August 9th is National Book Lover’s Day and what better way to celebrate than with a trip to your local bookstore to pick up some of these amazing new reads! Whether you’re recovering from a busy weekend, lounging by the pool, or relaxing in the park we’ve totally got you covered with this month’s book picks.
What You Wish For by Katherine Center
Samantha Casey is one of those people who just oozes joy and optimism. Her wardrobe is even full of whimsical patterns and bright, beautiful colors. As the school librarian at a non-conventional school that focuses on enriching education through creativity, her zest for life serves as a daily inspiration for her students. But unfortunately, Sam has not always had such a positive outlook on life. She has epilepsy and has had some seriously scary experiences that made her want to hide away from the rest of the world forever. It took a lot of perseverance and surrounding herself with the right people in order to come to terms with that part of herself.
When the beloved principal (and her landlord) suddenly and traumatically passes away, the school staff and the principal’s family are shaken to their core. In addition to coping with this monumental loss, the fate of their school rests in the hands of the Chairman of the Board, a man who seems to hate everything that makes this school so special. When a man from Sam’s past is hired as the principal, she is nervous but hopeful that he will bring his notoriously wild spirit to rejuvenate the school during such a dark time. But when the man that shows up is NOT the Duncan Carpenter she remembers (and might have fallen in love with), Sam knows that she has her work cut out for her.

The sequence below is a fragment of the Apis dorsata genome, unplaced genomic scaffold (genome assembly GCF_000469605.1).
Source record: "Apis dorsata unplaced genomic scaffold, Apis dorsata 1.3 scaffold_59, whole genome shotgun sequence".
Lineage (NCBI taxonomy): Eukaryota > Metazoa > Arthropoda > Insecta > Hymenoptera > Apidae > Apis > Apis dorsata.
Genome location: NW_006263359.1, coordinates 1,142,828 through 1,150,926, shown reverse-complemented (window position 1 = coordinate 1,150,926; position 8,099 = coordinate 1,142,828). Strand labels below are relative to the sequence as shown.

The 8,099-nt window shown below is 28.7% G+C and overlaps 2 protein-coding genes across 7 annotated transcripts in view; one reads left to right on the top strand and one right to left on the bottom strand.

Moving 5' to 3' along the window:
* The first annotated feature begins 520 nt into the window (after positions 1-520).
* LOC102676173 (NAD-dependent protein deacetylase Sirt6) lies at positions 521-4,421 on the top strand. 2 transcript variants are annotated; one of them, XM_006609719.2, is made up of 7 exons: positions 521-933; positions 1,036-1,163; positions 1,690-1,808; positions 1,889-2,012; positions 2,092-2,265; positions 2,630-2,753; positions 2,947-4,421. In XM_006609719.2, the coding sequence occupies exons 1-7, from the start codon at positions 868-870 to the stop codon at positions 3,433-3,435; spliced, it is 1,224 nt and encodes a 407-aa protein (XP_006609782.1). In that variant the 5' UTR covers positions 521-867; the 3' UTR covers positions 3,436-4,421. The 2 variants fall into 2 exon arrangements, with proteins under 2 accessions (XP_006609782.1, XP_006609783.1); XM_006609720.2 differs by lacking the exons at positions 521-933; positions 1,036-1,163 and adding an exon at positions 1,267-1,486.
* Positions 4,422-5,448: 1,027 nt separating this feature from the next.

What You Wish For is a beautiful story complete with romance, comedy, redemption, and healing. You won’t be able to put this book down – run, don’t walk to get your hands on this one.
Two Nickels by Michael Deconzo
Johnny Romano celebrates his thirtieth birthday in true Italian style, a sinfully delicious meal prepared by his mother, surrounded by his slightly dysfunctional family. This milestone birthday is pretty bittersweet for Johnny. A struggling actor, his only claims to fame are a one-man production of Waiting for Gadot and sneezing in a cold medicine commercial, Johnny is still fighting to make a name for himself. But an out-of-work actor cannot pay the bills by refusing pretty much everything his agent throws at him, which is how Johnny found himself in a bookmaker partnership with a whopping $30,000 debt to local mobster Sally Toasterelli.
When his partner Jackie interrupts his birthday dinner with the odd request to bail a homeless man out of jail, Johnny successfully pisses off his girlfriend and love of his life as he runs out to rescue a stranger. The two form a peculiar pair as they embark on a journey to self-discovery that takes the reader on a sight-seeing tour of Manhattan, Staten Island, and New Jersey with even a mention of Hoboken or two.
Two Nickels is the incredible debut novel from Staten Island native Michael DeConzo. It is impossible not to fall in love with this brutally authentic cast of well-developed, eccentric characters that jump right off the page. Full of humor and witty banter, Two Nickels will quickly become one of your favorite reads this summer.